about two metres. Nandadeva Wijesekara is of the opinion that the image
is a worthless imitation of the Galvihara recumbent Buddha statue at
On the right hand side of the earlier mentioned Bodhigara a Samadhi
Buddha stature has been carved on the middle of a rock. It also looks
like an imitation of the sedant Buddha at Galvihara, Polonnaruwa.
Artistically it does not match the Polonnaruwa statues. On either side
of the Samadhi Buddha, there are four half completed statues - two on
the left side and the others on the right hand side. Of the 19 footsteps
carved out on the opposite rock to reach these statues, the last one has
been partially completed. The vestiges of some of the buildings also
indicate that they were never completed. All this point to the fact that
Tantirimalai was suddenly abandoned due to some calamity.
Kalinga Magha having invaded the country with 24,000 soldiers in 1215
A. D., conquered Rajarata and ruled from Polonnaruwa adopting an
intolerant and hostile attitude towards Buddhism and Buddhist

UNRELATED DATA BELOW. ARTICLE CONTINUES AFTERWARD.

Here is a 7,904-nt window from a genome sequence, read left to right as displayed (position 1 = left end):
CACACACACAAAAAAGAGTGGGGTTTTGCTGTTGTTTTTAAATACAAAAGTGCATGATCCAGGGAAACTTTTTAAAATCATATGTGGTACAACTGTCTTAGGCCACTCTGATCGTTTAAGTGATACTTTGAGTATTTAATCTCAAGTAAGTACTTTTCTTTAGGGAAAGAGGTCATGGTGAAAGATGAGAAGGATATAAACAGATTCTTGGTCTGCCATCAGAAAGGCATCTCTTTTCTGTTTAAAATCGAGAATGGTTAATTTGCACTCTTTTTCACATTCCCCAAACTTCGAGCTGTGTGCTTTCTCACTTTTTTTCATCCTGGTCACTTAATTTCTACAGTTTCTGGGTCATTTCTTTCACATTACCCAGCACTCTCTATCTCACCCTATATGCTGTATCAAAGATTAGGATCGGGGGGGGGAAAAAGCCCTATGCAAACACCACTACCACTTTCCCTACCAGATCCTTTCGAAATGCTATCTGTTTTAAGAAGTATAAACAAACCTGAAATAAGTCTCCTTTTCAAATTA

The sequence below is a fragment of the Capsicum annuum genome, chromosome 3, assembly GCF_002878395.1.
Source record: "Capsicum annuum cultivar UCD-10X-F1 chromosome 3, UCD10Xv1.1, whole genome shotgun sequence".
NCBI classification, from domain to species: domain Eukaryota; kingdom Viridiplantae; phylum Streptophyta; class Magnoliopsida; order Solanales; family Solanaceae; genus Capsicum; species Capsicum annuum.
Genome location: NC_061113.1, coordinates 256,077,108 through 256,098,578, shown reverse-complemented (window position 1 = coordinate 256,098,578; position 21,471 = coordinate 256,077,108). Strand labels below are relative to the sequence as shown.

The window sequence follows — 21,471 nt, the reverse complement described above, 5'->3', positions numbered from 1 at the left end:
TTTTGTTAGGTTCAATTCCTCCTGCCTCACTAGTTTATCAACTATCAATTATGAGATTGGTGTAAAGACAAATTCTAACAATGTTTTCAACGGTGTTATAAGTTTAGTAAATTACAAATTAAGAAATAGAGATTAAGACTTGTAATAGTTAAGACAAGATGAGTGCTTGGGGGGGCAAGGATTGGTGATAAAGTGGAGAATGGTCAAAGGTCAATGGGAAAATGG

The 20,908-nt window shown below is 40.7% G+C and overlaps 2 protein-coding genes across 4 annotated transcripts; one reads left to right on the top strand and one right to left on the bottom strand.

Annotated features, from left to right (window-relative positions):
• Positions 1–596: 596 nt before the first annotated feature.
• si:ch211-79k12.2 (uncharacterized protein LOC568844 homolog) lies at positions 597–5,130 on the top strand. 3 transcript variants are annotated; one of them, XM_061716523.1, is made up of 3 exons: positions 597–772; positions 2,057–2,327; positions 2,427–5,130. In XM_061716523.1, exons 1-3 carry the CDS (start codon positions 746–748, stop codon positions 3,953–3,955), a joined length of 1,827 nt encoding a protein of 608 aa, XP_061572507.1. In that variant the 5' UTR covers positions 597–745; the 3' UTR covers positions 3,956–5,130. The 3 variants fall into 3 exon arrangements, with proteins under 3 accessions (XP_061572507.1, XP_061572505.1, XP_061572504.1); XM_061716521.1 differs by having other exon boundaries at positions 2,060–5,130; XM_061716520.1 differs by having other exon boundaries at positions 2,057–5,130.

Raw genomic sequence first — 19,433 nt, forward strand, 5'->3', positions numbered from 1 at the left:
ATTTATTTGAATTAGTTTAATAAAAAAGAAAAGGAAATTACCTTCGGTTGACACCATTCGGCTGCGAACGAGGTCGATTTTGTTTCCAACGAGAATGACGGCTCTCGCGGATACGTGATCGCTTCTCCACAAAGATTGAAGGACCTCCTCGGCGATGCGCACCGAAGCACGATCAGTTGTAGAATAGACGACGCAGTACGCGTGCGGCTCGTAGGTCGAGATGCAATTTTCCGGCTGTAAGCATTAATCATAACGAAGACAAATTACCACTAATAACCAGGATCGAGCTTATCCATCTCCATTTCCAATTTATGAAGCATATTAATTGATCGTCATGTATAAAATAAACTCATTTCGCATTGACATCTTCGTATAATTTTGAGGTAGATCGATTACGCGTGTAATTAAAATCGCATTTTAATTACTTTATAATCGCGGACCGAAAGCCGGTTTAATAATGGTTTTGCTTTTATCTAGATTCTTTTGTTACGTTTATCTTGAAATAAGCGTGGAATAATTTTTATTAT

establishments. He persecuted Buddhists, ransacked and plundered
monasteries at Anuradhapura, Polonnaruwa and elsewhere. Tantirimalai was
not spared in the process and the religious complex there was obviously
abandoned by monks during Magha’s atrocious rule. In fact, the invasion
of Magha was one of the factors that brought the downfall of the
Thereafter, like many other places, Tantirimalai fell in to oblivion
and the jungle encroached upon its environs. Towards the end of the 19th
century and the early 20th century this important religious centre was
rediscovered by British Civil Servants like H. C. P Bell, Henry Parker
and John Steel. The monastic complex was renovated by the Department of
Archaeology and gradually a new monastery was established by some
dedicated Buddhist monks. Presently in addition to ruins of historical
importance this modern monastic complex contains a library and a
parivera where about 30 novices study.